U.S. patent application Ser. No. 2002/0095373A1 shows a credit monitoring system. This system enables to monitor a buyer's cumulative credit exposure by adding all invoices indicating payment obligations for which payment, or complete payment, has not yet been made, considering any payment information stored in a trade database. While this system provides monitoring of a buyers cumulative credit exposure, it does not provide credit authorization.
Therefore, a need exists for providing credit authorization systems and methods for online shops which is useable irrespective of the selected payment method.
Embodiments of the invention provide credit authorization systems and methods. In accordance with one embodiment, the present invention provides a credit authorization system for a group of online shops which is not dependent on a particular payment method. The credit authorization system may store a global payment obligation for each one of the customers of the group of online shops, i.e., the cumulative credit exposure each customer has with respect to the group of online shops.
Further, the credit authorization system may store a global credit limit for each one of the customers of the group of online shops, i.e., the maximum cumulative credit which is authorized by the group of online shops for a given customer. When one of the customers makes a credit request, e.g., for purchasing an item on one of the online shops, the corresponding online shop may forward the credit request with the purchase amount to the credit authorization system.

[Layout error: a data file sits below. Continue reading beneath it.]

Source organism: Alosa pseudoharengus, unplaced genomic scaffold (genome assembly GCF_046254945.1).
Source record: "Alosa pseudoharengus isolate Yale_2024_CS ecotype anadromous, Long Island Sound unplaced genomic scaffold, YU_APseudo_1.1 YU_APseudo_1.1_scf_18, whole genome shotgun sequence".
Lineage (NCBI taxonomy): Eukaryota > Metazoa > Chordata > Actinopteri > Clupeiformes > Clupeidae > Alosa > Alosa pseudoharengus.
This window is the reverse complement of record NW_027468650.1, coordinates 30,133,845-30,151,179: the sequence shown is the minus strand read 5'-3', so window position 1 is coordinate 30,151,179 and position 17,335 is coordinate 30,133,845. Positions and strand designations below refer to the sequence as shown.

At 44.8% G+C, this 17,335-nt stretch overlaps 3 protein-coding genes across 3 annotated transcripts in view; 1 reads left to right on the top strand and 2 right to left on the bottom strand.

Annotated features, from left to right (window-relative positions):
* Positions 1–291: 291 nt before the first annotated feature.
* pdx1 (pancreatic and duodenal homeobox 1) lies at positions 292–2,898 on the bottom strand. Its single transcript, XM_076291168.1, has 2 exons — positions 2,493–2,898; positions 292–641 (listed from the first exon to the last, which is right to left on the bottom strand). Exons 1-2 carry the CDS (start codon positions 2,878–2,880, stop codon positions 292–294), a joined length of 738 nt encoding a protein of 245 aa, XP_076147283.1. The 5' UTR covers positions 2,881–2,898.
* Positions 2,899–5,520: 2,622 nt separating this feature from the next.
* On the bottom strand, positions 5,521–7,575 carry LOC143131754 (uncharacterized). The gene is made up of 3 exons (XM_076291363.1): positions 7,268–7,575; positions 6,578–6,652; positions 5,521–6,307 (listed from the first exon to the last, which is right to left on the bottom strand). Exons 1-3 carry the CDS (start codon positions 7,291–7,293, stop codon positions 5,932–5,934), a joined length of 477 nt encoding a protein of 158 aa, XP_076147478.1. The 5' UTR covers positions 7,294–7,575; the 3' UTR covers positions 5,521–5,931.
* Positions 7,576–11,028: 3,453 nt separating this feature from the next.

In response to the credit request, the credit authorization system may read the global credit limit and the global payment obligation of that customer. If the global payment obligation plus the payment amount of the online purchase does not surpass the global credit limit, the credit authorization system may authorize the credit request. A corresponding authorization message may be sent from the authorization system to the online shop and the global payment obligation of the customer is increased by the purchase amount.
Such a credit authorization system may reduce the credit risk of each one of the online shops of the group. Further, the credit authorization system may act as a central hub and, thus, prevent investments of each individual online shop for a dedicated insular credit authorization system.
In accordance with a preferred embodiment of the invention, shop-specific credit limits and shop-specific payment obligations may be stored in the credit authorization system, in addition to the global credit limits and global payment obligations at least for some of the online shops which require this granularity. For example, the total of the shop-specific credit limits of a particular customer may be less or equal to the global credit limit of that customer; alternatively the total of the shop-specific credit limits can surpass the global credit limit, e.g., when at least one of the shops is willing to accept a shop-specific credit limit which is equal to the global credit limit. Likewise the total of the shop-specific payment obligations of a particular customer may be less or equal to the global payment obligation of that customer.
For example all online shops of the group of online shops running the credit authorization system may have the same shop-specific credit limit. Alternatively the online shops can have different policies regarding the credit limits given to different classes of customers. When a new customer is registered these shop-specific credit limits can be set based on a customers credit rating.